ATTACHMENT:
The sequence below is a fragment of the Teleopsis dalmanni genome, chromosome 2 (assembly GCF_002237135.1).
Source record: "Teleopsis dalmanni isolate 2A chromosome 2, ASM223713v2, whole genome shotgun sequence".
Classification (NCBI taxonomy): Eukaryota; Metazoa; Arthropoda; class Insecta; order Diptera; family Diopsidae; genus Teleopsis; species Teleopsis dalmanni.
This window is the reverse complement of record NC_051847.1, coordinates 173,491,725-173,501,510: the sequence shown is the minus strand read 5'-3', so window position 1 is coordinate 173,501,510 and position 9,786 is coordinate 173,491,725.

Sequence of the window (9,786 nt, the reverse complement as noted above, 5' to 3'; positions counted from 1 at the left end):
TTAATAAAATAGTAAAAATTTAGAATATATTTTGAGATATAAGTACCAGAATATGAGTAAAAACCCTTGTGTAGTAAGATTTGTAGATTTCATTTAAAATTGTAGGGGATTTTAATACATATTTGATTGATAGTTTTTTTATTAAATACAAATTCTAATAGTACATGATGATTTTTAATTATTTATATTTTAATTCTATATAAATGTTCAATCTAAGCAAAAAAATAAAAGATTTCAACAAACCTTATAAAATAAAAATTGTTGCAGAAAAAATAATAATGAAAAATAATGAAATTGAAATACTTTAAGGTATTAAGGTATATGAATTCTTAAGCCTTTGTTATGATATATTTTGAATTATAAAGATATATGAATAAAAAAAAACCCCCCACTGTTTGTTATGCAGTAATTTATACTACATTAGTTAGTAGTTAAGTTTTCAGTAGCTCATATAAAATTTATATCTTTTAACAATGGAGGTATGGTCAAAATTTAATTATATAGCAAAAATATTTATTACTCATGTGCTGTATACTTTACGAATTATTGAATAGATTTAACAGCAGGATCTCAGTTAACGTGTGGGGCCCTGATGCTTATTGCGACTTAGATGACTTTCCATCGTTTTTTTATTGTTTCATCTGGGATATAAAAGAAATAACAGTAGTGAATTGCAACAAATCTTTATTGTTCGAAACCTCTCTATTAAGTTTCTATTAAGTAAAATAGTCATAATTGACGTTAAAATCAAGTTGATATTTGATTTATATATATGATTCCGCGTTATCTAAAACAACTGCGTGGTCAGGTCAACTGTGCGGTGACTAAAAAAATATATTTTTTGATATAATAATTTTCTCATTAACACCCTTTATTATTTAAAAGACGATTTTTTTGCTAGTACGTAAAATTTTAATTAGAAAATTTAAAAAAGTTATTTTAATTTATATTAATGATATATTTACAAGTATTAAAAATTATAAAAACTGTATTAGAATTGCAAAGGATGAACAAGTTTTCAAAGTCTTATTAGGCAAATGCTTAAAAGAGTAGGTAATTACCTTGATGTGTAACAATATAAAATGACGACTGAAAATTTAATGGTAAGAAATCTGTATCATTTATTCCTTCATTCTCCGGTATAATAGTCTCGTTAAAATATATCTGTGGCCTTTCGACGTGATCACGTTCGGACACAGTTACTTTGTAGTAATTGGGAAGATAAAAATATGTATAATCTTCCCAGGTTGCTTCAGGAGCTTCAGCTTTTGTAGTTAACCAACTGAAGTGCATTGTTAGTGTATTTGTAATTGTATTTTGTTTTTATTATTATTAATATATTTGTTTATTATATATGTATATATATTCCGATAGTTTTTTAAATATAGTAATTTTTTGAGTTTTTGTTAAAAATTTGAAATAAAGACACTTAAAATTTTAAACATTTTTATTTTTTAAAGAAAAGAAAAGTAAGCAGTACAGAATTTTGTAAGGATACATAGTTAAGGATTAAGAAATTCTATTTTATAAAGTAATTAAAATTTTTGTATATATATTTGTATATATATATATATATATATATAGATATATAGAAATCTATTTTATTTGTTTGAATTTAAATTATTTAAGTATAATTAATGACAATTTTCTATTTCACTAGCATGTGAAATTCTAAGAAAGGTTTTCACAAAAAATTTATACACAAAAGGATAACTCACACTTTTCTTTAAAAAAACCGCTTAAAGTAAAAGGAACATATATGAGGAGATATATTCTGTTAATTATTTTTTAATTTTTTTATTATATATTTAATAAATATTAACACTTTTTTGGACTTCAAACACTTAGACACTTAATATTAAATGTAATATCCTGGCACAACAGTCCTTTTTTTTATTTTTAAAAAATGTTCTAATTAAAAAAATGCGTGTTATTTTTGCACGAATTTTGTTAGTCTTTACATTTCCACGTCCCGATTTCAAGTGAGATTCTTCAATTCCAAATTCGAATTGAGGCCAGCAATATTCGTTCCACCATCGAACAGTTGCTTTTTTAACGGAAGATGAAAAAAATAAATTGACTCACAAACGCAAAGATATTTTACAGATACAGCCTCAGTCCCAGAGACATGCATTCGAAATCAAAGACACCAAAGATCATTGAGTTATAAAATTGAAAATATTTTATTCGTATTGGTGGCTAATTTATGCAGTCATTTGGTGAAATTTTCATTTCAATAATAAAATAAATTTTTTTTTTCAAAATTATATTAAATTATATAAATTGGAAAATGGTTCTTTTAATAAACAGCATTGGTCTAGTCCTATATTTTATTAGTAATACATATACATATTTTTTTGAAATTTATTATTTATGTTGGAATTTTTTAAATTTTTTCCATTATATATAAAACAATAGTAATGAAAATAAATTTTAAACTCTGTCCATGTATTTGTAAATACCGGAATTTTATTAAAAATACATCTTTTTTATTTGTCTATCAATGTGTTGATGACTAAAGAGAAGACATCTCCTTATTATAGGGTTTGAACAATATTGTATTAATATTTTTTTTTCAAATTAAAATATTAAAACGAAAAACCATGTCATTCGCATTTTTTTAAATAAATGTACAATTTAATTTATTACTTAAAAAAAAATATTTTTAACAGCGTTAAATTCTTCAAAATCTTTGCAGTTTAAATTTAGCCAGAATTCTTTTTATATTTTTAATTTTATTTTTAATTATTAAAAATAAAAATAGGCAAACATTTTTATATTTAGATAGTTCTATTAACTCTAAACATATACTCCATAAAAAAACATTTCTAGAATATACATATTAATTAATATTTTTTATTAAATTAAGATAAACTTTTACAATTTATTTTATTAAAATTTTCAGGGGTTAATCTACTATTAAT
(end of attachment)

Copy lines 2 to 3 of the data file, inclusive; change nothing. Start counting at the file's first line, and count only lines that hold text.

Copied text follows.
Source record: "Teleopsis dalmanni isolate 2A chromosome 2, ASM223713v2, whole genome shotgun sequence".
Classification (NCBI taxonomy): Eukaryota; Metazoa; Arthropoda; class Insecta; order Diptera; family Diopsidae; genus Teleopsis; species Teleopsis dalmanni.